Homeless in SF: Shelter Shock
I am a typical American. I lost my job(s), and lost my home.
I have been homeless before. At least 3 other times. All homeless stints were after I got out of the military. I have family, but they can't help, I have friends but they can't help, so I'm stuck on the streets in San Francisco, where it is illegal to sleep in your car, sit and lie on a sidewalk, loiter, or even set up a tent.
Since unemployment compensation ran out I was forced to get Food Stamps, and apply for welfare. That was NOT a fun process. It is a very institutional process where applicants are escorted by security, and workers find every flaw in your daily life.
••• First of all my appointment to see a worker was put off for 3 weeks. On appointment day I had to wait for 3 hours to see that worker, and when I was called I suddenly realized I could not understand a word my worker was saying. Her English was not clear.
To get on welfare I had to prove this, and prove that, and go here, and go there. Finally one week later I completed the process.
For a mere 43 dollars.
I was denied access to one of the programs called PAES.
But I did get a shelter bed. I tried sleeping in my car, but that is illegal and I do NOT want legal problems. The shelter I was given a bed to is located in the Tenderloin. I will preserve confidentiality by NOT naming the shelter.
• First of all I was not treated with dignity and respect when I first arrived at the shelter. I was told to take off my belt and was subjected to a body search by security. They seemed to enjoy it.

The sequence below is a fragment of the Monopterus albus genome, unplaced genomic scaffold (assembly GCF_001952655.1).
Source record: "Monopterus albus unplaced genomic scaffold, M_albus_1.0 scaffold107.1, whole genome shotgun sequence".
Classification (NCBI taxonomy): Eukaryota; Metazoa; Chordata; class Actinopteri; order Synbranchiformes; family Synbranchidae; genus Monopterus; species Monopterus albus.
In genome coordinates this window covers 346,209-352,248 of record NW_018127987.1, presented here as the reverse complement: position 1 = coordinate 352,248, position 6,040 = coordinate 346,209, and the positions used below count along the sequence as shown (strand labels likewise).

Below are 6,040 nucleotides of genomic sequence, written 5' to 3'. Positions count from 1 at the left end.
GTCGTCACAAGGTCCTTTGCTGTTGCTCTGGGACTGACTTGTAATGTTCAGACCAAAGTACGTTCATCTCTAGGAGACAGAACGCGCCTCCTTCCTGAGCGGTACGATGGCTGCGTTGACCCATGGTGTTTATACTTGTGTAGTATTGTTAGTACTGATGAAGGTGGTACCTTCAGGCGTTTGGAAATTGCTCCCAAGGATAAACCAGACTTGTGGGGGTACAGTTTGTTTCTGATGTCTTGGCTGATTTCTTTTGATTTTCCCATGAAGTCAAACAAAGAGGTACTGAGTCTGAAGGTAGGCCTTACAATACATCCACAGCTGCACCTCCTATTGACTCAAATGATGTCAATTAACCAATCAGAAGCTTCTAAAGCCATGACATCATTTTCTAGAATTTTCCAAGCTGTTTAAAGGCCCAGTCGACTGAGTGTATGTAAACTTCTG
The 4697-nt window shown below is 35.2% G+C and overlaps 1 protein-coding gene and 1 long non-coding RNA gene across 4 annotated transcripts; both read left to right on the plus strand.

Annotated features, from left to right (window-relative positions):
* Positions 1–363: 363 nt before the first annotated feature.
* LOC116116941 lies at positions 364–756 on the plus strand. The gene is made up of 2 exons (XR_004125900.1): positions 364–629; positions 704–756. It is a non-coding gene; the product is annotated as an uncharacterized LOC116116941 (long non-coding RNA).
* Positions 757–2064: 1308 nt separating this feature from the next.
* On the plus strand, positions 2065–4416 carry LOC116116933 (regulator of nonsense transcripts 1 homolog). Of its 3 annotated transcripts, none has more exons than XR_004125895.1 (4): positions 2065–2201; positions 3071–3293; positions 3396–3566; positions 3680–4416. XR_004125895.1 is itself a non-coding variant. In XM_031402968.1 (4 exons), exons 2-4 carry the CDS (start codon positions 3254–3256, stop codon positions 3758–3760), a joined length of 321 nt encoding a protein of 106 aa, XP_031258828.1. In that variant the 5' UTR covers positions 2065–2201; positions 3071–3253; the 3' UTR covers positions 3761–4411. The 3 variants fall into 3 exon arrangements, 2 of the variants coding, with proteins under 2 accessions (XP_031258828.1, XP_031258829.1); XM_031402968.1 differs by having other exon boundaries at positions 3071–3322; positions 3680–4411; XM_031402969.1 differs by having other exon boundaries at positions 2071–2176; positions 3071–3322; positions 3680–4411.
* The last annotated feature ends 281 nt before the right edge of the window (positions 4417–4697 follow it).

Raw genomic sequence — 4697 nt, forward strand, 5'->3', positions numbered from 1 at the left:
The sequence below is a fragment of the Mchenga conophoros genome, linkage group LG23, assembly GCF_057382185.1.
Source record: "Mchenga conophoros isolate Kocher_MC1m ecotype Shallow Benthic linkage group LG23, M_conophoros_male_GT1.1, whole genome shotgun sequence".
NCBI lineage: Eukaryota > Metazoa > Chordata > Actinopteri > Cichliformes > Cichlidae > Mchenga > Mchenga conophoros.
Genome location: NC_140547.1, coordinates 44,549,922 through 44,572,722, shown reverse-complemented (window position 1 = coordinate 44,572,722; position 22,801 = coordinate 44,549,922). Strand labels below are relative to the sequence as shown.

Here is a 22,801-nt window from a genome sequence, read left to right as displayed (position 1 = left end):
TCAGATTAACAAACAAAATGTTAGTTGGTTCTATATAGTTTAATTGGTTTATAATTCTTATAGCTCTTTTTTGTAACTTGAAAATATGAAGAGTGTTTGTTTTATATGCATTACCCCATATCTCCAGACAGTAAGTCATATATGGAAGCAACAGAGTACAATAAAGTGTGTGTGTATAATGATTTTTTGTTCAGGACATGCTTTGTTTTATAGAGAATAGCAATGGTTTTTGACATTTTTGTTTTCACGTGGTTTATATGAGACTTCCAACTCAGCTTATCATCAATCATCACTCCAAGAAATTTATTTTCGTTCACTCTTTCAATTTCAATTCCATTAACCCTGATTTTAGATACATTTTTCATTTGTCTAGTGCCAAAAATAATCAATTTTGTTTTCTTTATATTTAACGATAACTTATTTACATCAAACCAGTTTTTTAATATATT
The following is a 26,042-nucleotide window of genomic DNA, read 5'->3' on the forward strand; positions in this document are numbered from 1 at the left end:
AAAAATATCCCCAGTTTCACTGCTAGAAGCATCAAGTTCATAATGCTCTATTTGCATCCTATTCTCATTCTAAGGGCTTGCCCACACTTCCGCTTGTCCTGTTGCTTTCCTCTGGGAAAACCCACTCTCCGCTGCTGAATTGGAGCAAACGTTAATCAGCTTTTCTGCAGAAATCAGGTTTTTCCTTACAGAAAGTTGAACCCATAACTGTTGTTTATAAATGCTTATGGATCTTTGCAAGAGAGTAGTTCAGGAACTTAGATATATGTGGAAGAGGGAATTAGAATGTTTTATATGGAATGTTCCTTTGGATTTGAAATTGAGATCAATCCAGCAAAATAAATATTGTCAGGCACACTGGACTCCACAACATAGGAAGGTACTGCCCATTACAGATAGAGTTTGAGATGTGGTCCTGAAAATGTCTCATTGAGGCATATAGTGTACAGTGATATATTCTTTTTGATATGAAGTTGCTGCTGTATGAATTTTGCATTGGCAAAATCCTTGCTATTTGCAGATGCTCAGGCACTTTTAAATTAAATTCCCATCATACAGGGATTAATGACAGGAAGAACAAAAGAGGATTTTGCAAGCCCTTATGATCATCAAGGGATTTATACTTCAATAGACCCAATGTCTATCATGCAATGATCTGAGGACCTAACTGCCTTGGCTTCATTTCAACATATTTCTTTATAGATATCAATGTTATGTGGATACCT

• Secondly walking into the shelter I had to endure inebriated chain smokers.
• Thirdly the people at the front desk seemed unwilling to offer me linens for the bed I had to sleep on.
To stay in the shelter I must check in EVERY day between the hours of 2pm and 5pm. Then if it is between 2:30 and 4:30pm I cannot go on the floor so I have to leave and come back. If I don't check-in they give up the bed. This is problematic because as a freelancer I must disrupt my work,or day, or gig to check in at the shelter.
When I am in the shelter I must endure people who have NO respect for other peoples' rights.
There are disparaging comments by other clients that could lead to violence.
But i am told it is better to stay in a shelter because SFPD is irrational.
An experience I had with SFPD: I was sleeping in my car at the panhandle and one morning at 3am i get a tap on my window with a .40 caliber pistol. It was SFPD. They searched me and my car at 3am in the morning. So what is safer? My assumptions are a shelter.
I know this isn't a perfect world, but being homeless and transgender in San Francisco seems like a death sentence. I didn't cause my job loss.
This will be an on going series of posts about what I am experiencing while homeless and jobless and transgender in San Francisco.
The most shocking part about this experience is the behavior by other clients in the shelter.
••• One lady insists on walking around calling transgender people devils.
••• One lady walks around burping constantly for hours.
••• Most clients don't cover their mouths when coughing.
••• Some clients smoke in the bed area.
••• People with schizophrenia are allowed to walk around in the bed area while others are sleeping.
••• Clients steal from each other.
••• Clients seem intent on making as much noise as they can.
One other important fact should be communicated to the reader. "The rules set up by the shelter can result in people being thrown back on the street without warning."
Pictures were posted from my phone using Indybay Publisher.